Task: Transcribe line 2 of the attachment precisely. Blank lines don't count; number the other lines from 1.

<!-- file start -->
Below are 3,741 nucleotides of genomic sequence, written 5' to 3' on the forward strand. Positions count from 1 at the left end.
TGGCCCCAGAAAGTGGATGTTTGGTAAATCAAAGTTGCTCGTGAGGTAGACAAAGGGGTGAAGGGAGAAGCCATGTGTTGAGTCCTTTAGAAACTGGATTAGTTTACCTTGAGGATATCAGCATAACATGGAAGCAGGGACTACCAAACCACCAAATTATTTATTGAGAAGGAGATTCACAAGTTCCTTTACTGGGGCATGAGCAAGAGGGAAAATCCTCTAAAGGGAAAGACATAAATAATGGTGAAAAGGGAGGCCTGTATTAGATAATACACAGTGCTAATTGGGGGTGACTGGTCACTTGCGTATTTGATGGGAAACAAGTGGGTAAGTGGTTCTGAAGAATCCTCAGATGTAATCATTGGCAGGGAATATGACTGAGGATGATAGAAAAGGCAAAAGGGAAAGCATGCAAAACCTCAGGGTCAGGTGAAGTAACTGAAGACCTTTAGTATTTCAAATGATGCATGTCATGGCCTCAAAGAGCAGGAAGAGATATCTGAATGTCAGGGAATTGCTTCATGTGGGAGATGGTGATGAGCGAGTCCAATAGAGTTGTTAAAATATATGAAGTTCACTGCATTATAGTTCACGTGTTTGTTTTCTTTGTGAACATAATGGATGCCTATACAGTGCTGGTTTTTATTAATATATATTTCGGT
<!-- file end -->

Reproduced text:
TGGCCCCAGAAAGTGGATGTTTGGTAAATCAAAGTTGCTCGTGAGGTAGACAAAGGGGTGAAGGGAGAAGCCATGTGTTGAGTCCTTTAGAAACTGGATTAGTTTACCTTGAGGATATCAGCATAACATGGAAGCAGGGACTACCAAACCACCAAATTATTTATTGAGAAGGAGATTCACAAGTTCCTTTACTGGGGCATGAGCAAGAGGGAAAATCCTCTAAAGGGAAAGACATAAATAATGGTGAAAAGGGAGGCCTGTATTAGATAATACACAGTGCTAATTGGGGGTGACTGGTCACTTGCGTATTTGATGGGAAACAAGTGGGTAAGTGGTTCTGAAGAATCCTCAGATGTAATCATTGGCAGGGAATATGACTGAGGATGATAGAAAAGGCAAAAGGGAAAGCATGCAAAACCTCAGGGTCAGGTGAAGTAACTGAAGACCTTTAGTATTTCAAATGATGCATGTCATGGCCTCAAAGAGCAGGAAGAGATATCTGAATGTCAGGGAATTGCTTCATGTGGGAGATGGTGATGAGCGAGTCCAATAGAGTTGTTAAAATATATGAAGTTCACTGCATTATAGTTCACGTGTTTGTTTTCTTTGTGAACATAATGGATGCCTATACAGTGCTGGTTTTTATTAATATATATTTCGGT